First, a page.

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The federal government’s proposal for a multicultural television network has sparked off once more a row about the nature of the Australian national identity.

The opponents of the network seem to fear that it will cause all kinds of divisions in our community by emphasising the different places and cultures to which we owe our origins. They would like to restore the myth of a single nation, bounded and defended by a single shoreline (plus, of course, Tasmania), giving allegiance to a single flag and monarch and united by a single tongue. The myth is glorious in its simplicity, and marred only by the fact that it corresponds to no historical truth.

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‘It is necessary in each situation,’ Jacques Derrida stated in 2007, in one of many instances of writing on writing, ‘to create an appropriate mode of exposition … to take into account the presumed or desired addressee.’ This was the phenomenon I sought while reading Susan Lever’s book on screenwriting for Australian television drama.

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Perched on the precipice of the Blue Mountains, Leura is both quiet and wild, a place of misty romance, sylvan charm, and middle-class entitlement. I am here because some friends have offered me their house as a writing retreat for ten days so that I can pen a chapter on the history of marriage (1788 to marriage equality) for ...

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Since I wrote about the golden age of television for ABR’s first film and television issue in 2015, the medium has evolved. Streaming has roared to prominence, with online services like Netflix disrupting television’s form and market as dramatically as cable did to broadcast television in the early 2000s ...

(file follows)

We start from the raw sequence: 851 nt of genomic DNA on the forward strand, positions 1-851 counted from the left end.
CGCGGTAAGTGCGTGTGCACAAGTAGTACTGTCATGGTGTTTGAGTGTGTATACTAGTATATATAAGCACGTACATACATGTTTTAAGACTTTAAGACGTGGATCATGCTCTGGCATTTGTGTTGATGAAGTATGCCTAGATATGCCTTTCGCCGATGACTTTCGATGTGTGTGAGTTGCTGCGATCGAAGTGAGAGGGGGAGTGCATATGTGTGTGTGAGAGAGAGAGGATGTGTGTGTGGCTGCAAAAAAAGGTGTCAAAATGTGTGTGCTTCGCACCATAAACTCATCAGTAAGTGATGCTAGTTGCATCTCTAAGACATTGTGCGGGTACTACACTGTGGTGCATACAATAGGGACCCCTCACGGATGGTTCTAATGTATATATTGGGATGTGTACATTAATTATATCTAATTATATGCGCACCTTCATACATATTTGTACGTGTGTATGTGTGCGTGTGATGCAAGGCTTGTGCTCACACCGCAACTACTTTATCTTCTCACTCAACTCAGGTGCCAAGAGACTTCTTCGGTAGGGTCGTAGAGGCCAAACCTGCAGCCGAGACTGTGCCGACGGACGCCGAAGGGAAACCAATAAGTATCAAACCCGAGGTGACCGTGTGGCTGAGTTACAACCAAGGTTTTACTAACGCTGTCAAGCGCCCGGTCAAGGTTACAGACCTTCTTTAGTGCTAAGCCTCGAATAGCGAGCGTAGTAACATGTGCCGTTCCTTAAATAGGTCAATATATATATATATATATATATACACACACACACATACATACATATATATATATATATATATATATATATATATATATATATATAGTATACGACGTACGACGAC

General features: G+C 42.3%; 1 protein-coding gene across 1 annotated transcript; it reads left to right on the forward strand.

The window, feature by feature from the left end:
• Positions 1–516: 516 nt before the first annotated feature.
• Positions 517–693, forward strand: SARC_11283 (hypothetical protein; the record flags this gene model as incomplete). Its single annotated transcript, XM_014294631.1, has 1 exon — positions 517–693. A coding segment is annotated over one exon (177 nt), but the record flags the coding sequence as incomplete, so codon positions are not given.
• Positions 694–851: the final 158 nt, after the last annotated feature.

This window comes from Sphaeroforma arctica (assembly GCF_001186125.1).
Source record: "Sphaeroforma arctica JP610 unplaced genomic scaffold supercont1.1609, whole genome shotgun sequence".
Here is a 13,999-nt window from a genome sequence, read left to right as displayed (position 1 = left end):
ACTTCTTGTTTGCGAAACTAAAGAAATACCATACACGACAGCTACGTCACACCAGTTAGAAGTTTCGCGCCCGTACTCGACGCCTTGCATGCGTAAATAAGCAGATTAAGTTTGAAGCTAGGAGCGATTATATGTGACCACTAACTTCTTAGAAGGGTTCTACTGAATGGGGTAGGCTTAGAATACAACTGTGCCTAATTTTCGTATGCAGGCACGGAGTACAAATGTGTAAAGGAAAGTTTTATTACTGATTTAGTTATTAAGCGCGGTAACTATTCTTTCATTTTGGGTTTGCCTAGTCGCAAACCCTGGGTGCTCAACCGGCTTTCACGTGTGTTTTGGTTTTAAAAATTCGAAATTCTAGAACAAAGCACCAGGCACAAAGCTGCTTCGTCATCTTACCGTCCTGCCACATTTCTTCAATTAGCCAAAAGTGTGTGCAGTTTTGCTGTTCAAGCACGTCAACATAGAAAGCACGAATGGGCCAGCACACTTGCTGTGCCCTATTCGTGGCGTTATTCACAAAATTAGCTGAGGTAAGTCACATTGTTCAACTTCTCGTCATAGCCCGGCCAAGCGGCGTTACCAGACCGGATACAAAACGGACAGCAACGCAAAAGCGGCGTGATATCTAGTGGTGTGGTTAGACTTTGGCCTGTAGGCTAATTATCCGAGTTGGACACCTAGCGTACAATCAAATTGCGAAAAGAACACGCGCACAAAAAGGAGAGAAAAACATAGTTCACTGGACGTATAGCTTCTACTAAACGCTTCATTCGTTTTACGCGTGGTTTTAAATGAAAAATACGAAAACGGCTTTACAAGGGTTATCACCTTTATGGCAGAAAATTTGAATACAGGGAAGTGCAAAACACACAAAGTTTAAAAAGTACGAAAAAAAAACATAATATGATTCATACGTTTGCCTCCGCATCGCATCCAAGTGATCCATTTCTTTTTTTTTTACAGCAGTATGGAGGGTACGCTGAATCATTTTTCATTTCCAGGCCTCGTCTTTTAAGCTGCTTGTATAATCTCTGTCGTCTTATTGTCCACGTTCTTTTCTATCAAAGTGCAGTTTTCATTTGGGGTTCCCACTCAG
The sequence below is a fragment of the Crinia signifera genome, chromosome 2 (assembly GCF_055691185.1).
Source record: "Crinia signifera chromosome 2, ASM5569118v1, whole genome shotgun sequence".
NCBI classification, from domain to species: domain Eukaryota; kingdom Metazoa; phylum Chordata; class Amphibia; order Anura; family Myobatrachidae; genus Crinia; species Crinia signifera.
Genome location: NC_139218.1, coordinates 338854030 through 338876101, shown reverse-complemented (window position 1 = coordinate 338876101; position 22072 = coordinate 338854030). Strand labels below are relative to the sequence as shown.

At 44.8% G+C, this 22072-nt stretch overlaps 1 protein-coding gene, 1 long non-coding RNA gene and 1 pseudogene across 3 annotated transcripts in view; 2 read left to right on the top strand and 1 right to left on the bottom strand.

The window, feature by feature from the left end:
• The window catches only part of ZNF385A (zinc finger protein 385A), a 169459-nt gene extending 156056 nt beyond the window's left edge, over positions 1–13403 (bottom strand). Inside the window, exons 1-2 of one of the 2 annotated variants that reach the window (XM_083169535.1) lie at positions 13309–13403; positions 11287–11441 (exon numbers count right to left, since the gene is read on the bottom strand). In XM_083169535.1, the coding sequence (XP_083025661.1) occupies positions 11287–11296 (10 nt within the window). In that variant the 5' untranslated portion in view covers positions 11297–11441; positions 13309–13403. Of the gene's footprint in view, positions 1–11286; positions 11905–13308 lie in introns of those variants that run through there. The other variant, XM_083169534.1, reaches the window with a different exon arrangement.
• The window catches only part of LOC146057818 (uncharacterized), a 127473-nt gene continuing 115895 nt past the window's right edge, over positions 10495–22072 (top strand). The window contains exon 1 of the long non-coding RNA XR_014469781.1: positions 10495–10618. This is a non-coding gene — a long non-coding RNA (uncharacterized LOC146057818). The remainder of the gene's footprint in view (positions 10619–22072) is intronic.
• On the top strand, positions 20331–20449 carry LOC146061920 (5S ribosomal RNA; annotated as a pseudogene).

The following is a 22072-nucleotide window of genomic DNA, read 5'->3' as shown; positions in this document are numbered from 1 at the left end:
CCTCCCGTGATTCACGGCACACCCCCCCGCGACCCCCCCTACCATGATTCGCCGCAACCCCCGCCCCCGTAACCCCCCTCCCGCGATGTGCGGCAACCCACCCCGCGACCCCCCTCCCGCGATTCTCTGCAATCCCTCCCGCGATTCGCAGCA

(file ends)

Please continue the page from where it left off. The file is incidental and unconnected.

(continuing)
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Great books have been written on television. David Thomson’s Television: A biography is not among them. This surprises me, because Thomson is one of America’s most lauded film critics. To have his thoughts on television over the sweep of its history, viewed through his decades of experience, seemed a boon to me – a critic born in 1982. But Televis ...

Tony Garnett, one of the most respected figures in British television drama, is also one of its most reclusive. Most people these days have almost certainly never heard of him, or, if they have, probably think he is a distant relation of Alf Garnett, of Till Death Us Do Part fame.

Even though the cantankerous Alf was a fictional character (played by ...

‘You might ask how a man who spent his days with the major poems of Browning could wish to spend his evenings with the minor movies of Chow Yun-fat,’ Clive James asks ...

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In 2015 we published James McNamara's Ian Potter Foundation Fellowship essay 'The Golden Age of Television', that considers the ascendancy of television drama and its cultural significance. The article was the main feature in our inaugural Film and Television issue in April 2015. The ABR Podcast is available from iTunes and SoundCloud. You can also listen to episodes on our website.

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The notion of a golden age of television news followed by a relentless decline in standards and values is challenged by Charles L. Ponce de Leon, who argues that television news has always catered to public preferences. Ponce de Leon gives a solid overview and interpretation of the half century or so in which television news was the dominant information medium for A ...

To complement James McNamara’s article we invited a number of cultural commentators and film and television professionals to nominate their favourite television drama series. ... (read more)
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